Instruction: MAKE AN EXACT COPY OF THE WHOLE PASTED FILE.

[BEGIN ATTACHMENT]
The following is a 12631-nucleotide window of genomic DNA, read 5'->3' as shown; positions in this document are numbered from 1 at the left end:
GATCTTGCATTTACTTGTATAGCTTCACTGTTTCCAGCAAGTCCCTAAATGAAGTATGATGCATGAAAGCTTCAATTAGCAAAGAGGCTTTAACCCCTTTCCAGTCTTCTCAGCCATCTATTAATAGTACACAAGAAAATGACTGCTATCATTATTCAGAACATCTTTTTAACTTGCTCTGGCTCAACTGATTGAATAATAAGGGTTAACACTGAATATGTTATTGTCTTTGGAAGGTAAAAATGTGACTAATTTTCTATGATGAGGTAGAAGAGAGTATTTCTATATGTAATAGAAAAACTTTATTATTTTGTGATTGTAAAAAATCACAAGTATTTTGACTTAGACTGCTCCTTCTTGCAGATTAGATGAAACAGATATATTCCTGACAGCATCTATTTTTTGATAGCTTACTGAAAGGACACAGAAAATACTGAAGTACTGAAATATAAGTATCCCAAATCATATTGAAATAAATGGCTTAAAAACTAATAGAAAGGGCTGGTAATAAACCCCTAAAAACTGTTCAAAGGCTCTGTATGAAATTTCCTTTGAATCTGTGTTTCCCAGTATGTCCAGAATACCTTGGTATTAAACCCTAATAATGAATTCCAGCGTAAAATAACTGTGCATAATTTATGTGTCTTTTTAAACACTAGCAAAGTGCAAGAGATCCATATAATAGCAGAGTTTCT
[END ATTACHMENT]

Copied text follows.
The following is a 12631-nucleotide window of genomic DNA, read 5'->3' as shown; positions in this document are numbered from 1 at the left end:
GATCTTGCATTTACTTGTATAGCTTCACTGTTTCCAGCAAGTCCCTAAATGAAGTATGATGCATGAAAGCTTCAATTAGCAAAGAGGCTTTAACCCCTTTCCAGTCTTCTCAGCCATCTATTAATAGTACACAAGAAAATGACTGCTATCATTATTCAGAACATCTTTTTAACTTGCTCTGGCTCAACTGATTGAATAATAAGGGTTAACACTGAATATGTTATTGTCTTTGGAAGGTAAAAATGTGACTAATTTTCTATGATGAGGTAGAAGAGAGTATTTCTATATGTAATAGAAAAACTTTATTATTTTGTGATTGTAAAAAATCACAAGTATTTTGACTTAGACTGCTCCTTCTTGCAGATTAGATGAAACAGATATATTCCTGACAGCATCTATTTTTTGATAGCTTACTGAAAGGACACAGAAAATACTGAAGTACTGAAATATAAGTATCCCAAATCATATTGAAATAAATGGCTTAAAAACTAATAGAAAGGGCTGGTAATAAACCCCTAAAAACTGTTCAAAGGCTCTGTATGAAATTTCCTTTGAATCTGTGTTTCCCAGTATGTCCAGAATACCTTGGTATTAAACCCTAATAATGAATTCCAGCGTAAAATAACTGTGCATAATTTATGTGTCTTTTTAAACACTAGCAAAGTGCAAGAGATCCATATAATAGCAGAGTTTCT